The Underground Man explains he can't have the slightest respect for himself because he finds pleasure in pain and humiliation. He says he thinks repentance is a kind of "law of nature" but still rejects it as a "loathsome, affected lie." He also rejects "tenderheartedness" to torment himself and because being submissive is "boring." Instead of acting to regenerate himself before others, the Underground Man lives a fantasy life of adventure so he can seem "to live, at least a little."

Sometimes, the Underground Man explains, he uses his fantasies to conjure up an offense against himself. Twice he forced himself to fall in love. These "stunts" humiliated him and made him suffer. He blames these absurd fantasies on boredom arising out of inertia. Yet he embraces inertia because he is exceptionally conscious and therefore rejects action. In contrast, he says, "normal" men act in response to the most trivial incidents. They are "at ease" and so have no trouble thinking their inane actions are meaningful.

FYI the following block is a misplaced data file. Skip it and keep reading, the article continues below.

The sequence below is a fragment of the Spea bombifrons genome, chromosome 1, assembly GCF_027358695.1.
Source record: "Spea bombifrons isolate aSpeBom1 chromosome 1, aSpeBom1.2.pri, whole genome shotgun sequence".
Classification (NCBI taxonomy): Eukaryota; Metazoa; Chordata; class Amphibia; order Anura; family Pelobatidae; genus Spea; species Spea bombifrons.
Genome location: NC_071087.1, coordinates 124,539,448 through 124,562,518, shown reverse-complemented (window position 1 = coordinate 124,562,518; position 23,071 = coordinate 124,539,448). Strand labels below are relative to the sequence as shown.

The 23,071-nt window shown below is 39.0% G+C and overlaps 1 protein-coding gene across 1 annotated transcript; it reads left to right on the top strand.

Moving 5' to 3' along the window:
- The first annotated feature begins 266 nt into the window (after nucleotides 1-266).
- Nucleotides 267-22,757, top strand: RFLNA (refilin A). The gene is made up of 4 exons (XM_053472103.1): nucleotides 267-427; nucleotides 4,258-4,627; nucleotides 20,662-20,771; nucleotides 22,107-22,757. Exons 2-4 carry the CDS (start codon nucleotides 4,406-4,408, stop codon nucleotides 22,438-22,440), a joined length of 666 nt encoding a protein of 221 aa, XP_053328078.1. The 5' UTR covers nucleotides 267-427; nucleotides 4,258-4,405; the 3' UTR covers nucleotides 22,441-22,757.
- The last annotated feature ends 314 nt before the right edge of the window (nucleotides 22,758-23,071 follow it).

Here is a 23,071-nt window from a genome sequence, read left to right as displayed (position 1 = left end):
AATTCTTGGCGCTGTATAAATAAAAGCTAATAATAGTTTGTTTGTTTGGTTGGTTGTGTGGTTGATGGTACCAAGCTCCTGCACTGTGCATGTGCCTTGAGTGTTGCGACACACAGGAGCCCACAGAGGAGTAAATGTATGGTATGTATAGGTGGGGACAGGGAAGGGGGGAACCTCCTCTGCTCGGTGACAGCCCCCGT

The Underground Man cannot "set himself at ease." His intellect analyzes causes for action and finds other causes (an infinite number of causes) behind them. This realization is paralyzing for the Underground Man, who therefore cannot act. Whereas "normal" men can find "justice" in their silly vengeful actions, the Underground Man cannot find a cause that would justify any vengeful act. When he seeks revenge, the Underground Man even loses his spitefulness, and the reason for his seeking revenge evaporates. The only thing to do is to "give the wall a painful beating." The Underground Man will not do that, so instead he sits "with folded arms" in his state of inertia. He admits he's an intelligent man but one who is a "babbler" and has "never been able to start or finish anything."